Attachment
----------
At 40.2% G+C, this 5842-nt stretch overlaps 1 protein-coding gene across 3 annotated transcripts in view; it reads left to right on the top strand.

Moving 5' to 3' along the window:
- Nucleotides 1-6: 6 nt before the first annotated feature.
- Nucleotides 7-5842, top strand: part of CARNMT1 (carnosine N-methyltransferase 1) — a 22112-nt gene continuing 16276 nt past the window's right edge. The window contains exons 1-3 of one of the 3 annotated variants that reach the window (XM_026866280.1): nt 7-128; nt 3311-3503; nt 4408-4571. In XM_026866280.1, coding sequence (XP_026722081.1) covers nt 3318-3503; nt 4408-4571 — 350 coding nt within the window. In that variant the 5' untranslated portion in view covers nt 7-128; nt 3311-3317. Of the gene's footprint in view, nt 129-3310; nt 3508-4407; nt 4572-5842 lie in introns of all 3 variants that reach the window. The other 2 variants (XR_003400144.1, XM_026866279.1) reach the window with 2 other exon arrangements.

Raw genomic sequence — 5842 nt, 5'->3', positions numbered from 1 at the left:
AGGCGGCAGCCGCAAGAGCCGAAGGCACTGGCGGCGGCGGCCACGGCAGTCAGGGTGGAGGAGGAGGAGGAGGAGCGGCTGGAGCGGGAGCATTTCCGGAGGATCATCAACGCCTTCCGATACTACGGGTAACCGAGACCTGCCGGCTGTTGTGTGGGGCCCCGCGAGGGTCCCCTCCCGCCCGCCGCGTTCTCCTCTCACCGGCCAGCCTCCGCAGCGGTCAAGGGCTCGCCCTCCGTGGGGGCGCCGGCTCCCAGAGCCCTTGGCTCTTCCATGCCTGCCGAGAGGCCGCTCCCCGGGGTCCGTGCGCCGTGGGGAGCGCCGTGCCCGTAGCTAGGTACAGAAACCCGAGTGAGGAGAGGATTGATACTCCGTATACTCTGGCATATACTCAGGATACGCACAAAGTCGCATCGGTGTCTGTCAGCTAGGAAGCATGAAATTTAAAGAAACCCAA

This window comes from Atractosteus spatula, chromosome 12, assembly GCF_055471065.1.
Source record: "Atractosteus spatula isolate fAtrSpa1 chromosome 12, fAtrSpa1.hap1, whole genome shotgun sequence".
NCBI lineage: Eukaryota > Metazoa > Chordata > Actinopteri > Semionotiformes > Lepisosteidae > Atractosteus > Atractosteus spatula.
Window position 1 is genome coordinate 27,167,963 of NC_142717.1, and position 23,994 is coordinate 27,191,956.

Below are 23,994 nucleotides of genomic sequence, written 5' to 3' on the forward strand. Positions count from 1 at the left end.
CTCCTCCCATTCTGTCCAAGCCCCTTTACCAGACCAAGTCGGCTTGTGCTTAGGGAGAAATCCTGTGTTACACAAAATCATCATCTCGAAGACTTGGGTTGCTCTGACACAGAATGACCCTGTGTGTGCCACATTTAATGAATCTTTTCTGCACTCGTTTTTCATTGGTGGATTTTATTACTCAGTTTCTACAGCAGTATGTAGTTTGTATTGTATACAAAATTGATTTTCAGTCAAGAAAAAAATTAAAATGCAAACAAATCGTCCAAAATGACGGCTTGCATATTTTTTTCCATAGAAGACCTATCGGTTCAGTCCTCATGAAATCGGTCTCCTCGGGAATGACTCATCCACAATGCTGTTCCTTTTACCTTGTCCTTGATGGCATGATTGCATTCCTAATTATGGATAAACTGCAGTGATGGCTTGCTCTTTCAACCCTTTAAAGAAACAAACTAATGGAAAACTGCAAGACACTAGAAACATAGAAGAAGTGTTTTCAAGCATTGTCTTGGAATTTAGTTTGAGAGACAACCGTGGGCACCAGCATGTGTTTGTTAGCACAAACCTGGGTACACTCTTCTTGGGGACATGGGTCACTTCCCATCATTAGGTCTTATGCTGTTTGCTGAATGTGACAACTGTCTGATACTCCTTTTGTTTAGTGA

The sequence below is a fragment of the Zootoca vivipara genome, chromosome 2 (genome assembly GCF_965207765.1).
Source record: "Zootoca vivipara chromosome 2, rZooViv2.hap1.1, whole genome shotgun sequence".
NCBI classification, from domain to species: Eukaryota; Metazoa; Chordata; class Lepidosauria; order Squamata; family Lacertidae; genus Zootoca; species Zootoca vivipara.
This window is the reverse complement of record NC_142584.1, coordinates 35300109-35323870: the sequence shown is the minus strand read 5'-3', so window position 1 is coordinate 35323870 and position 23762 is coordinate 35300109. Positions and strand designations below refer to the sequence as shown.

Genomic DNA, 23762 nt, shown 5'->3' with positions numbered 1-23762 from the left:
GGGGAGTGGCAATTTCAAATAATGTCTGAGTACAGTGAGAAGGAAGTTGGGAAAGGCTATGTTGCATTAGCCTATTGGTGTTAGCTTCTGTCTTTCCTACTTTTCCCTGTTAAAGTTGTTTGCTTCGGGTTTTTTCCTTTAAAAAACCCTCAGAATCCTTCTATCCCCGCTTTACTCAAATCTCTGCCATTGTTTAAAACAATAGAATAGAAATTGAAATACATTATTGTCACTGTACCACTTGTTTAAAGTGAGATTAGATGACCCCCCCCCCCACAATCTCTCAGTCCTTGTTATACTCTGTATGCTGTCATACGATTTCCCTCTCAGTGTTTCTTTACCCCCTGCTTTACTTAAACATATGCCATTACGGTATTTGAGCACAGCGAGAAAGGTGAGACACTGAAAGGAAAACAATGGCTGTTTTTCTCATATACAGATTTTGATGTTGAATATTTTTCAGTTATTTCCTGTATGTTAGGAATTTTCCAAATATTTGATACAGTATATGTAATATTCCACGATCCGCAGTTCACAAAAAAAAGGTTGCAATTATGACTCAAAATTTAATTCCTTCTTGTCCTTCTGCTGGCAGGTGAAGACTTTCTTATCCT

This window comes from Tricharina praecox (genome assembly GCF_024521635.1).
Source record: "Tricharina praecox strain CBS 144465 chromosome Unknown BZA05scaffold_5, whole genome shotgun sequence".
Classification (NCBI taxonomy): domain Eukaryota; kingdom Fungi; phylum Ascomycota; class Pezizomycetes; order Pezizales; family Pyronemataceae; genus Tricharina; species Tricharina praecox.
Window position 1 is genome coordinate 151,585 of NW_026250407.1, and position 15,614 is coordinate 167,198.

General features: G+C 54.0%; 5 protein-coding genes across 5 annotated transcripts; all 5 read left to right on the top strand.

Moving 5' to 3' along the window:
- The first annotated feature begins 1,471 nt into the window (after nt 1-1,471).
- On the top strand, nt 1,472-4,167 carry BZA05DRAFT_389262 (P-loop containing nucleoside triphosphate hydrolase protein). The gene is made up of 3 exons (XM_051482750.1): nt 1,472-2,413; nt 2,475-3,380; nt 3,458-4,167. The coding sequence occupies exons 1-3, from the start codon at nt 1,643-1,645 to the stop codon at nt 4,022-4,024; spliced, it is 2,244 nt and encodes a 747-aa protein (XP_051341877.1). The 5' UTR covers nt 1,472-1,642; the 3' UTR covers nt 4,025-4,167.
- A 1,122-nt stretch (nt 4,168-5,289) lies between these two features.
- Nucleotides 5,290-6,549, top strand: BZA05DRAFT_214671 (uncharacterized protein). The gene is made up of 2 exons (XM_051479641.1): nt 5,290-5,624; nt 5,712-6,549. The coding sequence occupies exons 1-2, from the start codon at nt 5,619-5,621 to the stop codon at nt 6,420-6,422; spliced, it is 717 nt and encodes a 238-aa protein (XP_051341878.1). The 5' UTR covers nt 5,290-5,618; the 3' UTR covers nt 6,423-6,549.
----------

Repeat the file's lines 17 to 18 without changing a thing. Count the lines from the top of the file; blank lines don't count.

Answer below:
Genomic DNA, 23762 nt, shown 5'->3' with positions numbered 1-23762 from the left:
GGGGAGTGGCAATTTCAAATAATGTCTGAGTACAGTGAGAAGGAAGTTGGGAAAGGCTATGTTGCATTAGCCTATTGGTGTTAGCTTCTGTCTTTCCTACTTTTCCCTGTTAAAGTTGTTTGCTTCGGGTTTTTTCCTTTAAAAAACCCTCAGAATCCTTCTATCCCCGCTTTACTCAAATCTCTGCCATTGTTTAAAACAATAGAATAGAAATTGAAATACATTATTGTCACTGTACCACTTGTTTAAAGTGAGATTAGATGACCCCCCCCCCCACAATCTCTCAGTCCTTGTTATACTCTGTATGCTGTCATACGATTTCCCTCTCAGTGTTTCTTTACCCCCTGCTTTACTTAAACATATGCCATTACGGTATTTGAGCACAGCGAGAAAGGTGAGACACTGAAAGGAAAACAATGGCTGTTTTTCTCATATACAGATTTTGATGTTGAATATTTTTCAGTTATTTCCTGTATGTTAGGAATTTTCCAAATATTTGATACAGTATATGTAATATTCCACGATCCGCAGTTCACAAAAAAAAGGTTGCAATTATGACTCAAAATTTAATTCCTTCTTGTCCTTCTGCTGGCAGGTGAAGACTTTCTTATCCT